IATA: Airline Industry Statistics confirm 2020 was the worse year on record

The International Air Transport Association (IATA) released the IATA World Air Transport Statistics (WATS) publication with performance figures for 2020 demonstrating the devastating effects on global air transport during that year of the COVID-19 crisis.

  • 1.8 billion passengers flew in 2020, a decrease of 60.2% compared to the 4.5 billion who flew in 2019
  • Industry-wide air travel demand (measured in revenue passenger-kilometers, or RPKs) dropped by 65.9% year-on-year
  • International passenger demand (RPKs) decreased by 75.6% compared to the year prior
  • Domestic air passenger demand (RPKs) dropped by 48.8% compared to 2019
  • Air connectivity declined by more than half in 2020 with the number of routes connecting airports falling dramatically at the outset of the crisis and was down more than 60% year-on-year in April 2020
  • Total industry passenger revenues fell by 69% to $189 billion in 2020, and net losses were $126.4 billion in total
  • The decline in air passengers transported in 2020 was the largest recorded since global RPKs started being tracked around 1950

“2020 was a year that we’d all like to forget. But analyzing the performance statistics for the year reveals an amazing story of perseverance. At the depth of the crisis in April 2020, 66% of the world’s commercial air transport fleet was grounded as governments closed borders or imposed strict quarantines. A million jobs disappeared. And industry losses for the year totaled $126 billion. Many governments recognized aviation’s critical contributions and provided financial lifelines and other forms of support. But it was the rapid actions by airlines and the commitment of our people that saw the airline industry through the most difficult year in its history,” said Willie Walsh, IATA’s Director General.


Key 2020 airline performance figures from WATS

Passenger

  • Systemwide, airlines carried 1.8 billion passengers on scheduled services, a decrease of 60.2% over 2019
  • On average, there was a $71.7 loss incurred per passenger in 2020, corresponding to net losses of $126.4 billion in total
  • Measured in ASKs (available seat kilometers), global airline capacity plummeted by 56.7%, with international capacity being hit the hardest with a reduction of 68.3%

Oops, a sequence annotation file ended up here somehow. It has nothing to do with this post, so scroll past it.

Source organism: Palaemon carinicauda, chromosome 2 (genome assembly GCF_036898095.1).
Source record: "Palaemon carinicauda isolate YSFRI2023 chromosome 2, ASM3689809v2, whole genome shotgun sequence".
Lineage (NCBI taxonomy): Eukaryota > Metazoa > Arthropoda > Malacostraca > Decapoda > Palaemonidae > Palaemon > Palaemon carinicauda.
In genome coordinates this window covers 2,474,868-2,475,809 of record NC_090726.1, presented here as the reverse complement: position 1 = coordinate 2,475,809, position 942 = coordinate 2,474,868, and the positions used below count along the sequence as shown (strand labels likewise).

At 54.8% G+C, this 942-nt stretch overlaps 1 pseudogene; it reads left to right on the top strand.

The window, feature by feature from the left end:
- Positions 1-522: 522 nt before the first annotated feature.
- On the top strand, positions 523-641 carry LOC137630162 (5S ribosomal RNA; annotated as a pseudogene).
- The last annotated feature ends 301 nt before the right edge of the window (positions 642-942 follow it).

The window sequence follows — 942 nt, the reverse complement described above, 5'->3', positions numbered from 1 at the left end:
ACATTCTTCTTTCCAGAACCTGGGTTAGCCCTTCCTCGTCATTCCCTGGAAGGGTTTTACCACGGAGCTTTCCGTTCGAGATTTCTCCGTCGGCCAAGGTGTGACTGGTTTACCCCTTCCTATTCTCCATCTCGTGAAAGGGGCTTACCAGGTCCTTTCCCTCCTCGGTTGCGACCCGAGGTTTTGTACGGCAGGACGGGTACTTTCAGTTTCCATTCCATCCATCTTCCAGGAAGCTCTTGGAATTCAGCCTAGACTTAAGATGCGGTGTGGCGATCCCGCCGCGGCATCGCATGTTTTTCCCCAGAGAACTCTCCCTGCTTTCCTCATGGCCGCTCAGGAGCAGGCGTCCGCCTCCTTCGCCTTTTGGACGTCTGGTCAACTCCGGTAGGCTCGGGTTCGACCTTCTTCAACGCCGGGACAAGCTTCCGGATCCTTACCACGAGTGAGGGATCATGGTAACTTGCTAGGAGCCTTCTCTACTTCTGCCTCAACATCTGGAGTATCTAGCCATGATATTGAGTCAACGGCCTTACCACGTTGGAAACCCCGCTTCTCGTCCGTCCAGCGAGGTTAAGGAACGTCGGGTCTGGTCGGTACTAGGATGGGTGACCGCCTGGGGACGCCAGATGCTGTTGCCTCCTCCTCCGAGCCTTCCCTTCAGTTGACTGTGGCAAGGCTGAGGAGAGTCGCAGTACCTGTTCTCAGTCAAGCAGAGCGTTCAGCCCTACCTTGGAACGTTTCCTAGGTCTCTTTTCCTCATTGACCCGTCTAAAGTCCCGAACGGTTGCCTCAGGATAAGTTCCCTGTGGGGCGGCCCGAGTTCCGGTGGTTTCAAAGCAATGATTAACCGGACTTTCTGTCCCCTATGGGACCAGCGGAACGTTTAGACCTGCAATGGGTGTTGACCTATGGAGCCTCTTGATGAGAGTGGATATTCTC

• Systemwide passenger load factor dropped to 65.1% in 2020, compared to 82.5% the year prior
  • The Middle East region suffered the largest proportion of loss for passenger traffic* with a drop of 71.5% in RPKs versus 2019, followed by Europe (-69.7%) and the Africa region (-68.5%)
  • China became the largest domestic market in 2020 for the first time on record, as air travel rebounded faster in their domestic market following their efforts to control COVID-19
  • The regional rankings (based on total passengers carried on scheduled services by airlines registered in that region) are:
  1. Asia-Pacific: 780.7 million passengers, a decrease of 53.4% compared to the region’s passengers in 2019
  2. North America: 401.7 million passengers, down 60.8% over 2019
  3. Europe: 389.9 million passengers, down 67.4% over 2019
  4. Latin America: 123.6 million passengers, down 60.6% over 2019
  5. Middle East: 8 million passengers, a decrease of 67.6% over 2019
  6. Africa: 34.3 million passengers, down 65.7% over 2019
  • The top five airlines ranked by total scheduled passenger kilometers flown, were:
  1. American Airlines (124 billion)
  2. China Southern Airlines (110.7 billion)
  3. Delta Air Lines (106.5 billion)
  4. United Airlines (100.2 billion)
  5. China Eastern Airlines (88.7 billion)
  • The top five route areas** by passenger demand (RPKs), with the largest drop being seen in routes within the Far East:
  1. Within Europe (290.3 million, down 70.7% from 2019)
  2. Europe – North America (122.9 million, decreased 80.4% from 2019)
  3. Within Far East (117.3 million, a decrease of 84.1% from 2019)
  4. Europe – Far East (115.3 million, a decrease of 79% from 2019)
  5. Middle East – Far East (104 million, down 73.6% from 2019)
  • The top five domestic passenger airport-pairs were all in Asia and outperformed top international routes as domestic recovery returned faster, particularly in China: